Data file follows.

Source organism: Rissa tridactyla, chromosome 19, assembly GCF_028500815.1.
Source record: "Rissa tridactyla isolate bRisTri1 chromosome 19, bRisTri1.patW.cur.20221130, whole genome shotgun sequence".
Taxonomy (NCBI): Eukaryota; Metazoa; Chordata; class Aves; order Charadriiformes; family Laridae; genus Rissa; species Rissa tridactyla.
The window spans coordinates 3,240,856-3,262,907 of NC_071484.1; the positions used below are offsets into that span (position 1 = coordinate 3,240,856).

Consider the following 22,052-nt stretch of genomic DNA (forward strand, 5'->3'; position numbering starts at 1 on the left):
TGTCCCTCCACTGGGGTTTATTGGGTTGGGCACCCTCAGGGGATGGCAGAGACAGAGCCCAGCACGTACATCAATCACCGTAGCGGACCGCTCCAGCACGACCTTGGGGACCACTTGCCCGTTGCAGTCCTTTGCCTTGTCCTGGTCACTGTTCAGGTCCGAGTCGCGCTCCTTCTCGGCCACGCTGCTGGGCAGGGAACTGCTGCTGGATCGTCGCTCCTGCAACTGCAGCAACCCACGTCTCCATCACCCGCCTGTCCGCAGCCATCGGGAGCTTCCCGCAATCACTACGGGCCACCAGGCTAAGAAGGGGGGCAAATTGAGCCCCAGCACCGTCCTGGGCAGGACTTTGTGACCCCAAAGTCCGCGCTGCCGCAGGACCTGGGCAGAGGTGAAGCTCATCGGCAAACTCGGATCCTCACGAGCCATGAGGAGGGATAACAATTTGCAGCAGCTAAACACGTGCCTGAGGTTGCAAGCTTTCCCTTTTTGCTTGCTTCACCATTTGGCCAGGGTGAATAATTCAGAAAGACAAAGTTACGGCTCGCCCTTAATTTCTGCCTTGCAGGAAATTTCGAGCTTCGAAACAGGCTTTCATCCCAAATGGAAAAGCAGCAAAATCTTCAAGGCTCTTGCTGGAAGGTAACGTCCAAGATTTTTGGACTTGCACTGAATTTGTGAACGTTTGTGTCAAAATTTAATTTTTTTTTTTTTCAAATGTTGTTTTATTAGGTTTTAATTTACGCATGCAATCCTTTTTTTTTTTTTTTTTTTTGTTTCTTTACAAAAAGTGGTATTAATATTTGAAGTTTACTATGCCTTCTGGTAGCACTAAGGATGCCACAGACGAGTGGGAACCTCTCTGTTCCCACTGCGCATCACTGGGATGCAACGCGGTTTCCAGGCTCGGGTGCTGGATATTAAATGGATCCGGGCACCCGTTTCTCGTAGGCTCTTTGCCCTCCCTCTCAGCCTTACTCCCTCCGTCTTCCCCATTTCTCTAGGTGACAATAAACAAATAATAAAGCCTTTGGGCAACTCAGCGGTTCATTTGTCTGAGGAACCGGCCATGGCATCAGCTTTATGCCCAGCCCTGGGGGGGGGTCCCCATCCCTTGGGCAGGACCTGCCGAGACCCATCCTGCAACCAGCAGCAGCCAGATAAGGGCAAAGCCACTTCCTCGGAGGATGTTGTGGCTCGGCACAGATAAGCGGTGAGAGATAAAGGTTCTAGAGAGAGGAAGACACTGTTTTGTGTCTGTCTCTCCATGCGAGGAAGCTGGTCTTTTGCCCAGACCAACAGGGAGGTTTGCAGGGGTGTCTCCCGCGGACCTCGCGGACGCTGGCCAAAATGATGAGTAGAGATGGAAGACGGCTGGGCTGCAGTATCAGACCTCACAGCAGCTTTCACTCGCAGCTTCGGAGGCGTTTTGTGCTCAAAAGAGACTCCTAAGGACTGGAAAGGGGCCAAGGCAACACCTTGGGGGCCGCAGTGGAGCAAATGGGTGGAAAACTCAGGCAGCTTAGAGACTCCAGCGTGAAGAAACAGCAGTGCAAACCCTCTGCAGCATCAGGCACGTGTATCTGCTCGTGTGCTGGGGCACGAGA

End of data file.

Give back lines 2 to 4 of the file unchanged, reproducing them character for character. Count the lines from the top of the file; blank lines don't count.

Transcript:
Source record: "Rissa tridactyla isolate bRisTri1 chromosome 19, bRisTri1.patW.cur.20221130, whole genome shotgun sequence".
Taxonomy (NCBI): Eukaryota; Metazoa; Chordata; class Aves; order Charadriiformes; family Laridae; genus Rissa; species Rissa tridactyla.
The window spans coordinates 3,240,856-3,262,907 of NC_071484.1; the positions used below are offsets into that span (position 1 = coordinate 3,240,856).